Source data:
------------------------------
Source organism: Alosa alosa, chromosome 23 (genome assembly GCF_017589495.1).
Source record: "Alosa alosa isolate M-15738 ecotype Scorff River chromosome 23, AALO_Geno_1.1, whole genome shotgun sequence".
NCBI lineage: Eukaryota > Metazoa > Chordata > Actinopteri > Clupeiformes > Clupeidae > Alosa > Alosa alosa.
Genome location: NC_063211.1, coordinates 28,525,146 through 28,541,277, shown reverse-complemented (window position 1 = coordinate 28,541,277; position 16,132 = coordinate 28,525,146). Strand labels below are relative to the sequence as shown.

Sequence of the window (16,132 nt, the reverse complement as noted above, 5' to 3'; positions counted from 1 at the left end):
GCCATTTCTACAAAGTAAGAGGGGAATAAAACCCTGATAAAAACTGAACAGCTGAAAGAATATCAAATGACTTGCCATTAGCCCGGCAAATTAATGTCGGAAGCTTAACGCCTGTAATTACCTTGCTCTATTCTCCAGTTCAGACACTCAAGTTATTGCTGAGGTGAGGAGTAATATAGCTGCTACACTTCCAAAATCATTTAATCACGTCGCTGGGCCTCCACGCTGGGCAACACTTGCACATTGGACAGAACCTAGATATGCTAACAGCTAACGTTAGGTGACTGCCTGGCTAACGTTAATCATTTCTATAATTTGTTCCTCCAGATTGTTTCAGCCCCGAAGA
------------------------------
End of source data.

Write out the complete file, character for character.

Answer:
Source organism: Alosa alosa, chromosome 23 (genome assembly GCF_017589495.1).
Source record: "Alosa alosa isolate M-15738 ecotype Scorff River chromosome 23, AALO_Geno_1.1, whole genome shotgun sequence".
NCBI lineage: Eukaryota > Metazoa > Chordata > Actinopteri > Clupeiformes > Clupeidae > Alosa > Alosa alosa.
Genome location: NC_063211.1, coordinates 28,525,146 through 28,541,277, shown reverse-complemented (window position 1 = coordinate 28,541,277; position 16,132 = coordinate 28,525,146). Strand labels below are relative to the sequence as shown.

Sequence of the window (16,132 nt, the reverse complement as noted above, 5' to 3'; positions counted from 1 at the left end):
GCCATTTCTACAAAGTAAGAGGGGAATAAAACCCTGATAAAAACTGAACAGCTGAAAGAATATCAAATGACTTGCCATTAGCCCGGCAAATTAATGTCGGAAGCTTAACGCCTGTAATTACCTTGCTCTATTCTCCAGTTCAGACACTCAAGTTATTGCTGAGGTGAGGAGTAATATAGCTGCTACACTTCCAAAATCATTTAATCACGTCGCTGGGCCTCCACGCTGGGCAACACTTGCACATTGGACAGAACCTAGATATGCTAACAGCTAACGTTAGGTGACTGCCTGGCTAACGTTAATCATTTCTATAATTTGTTCCTCCAGATTGTTTCAGCCCCGAAGA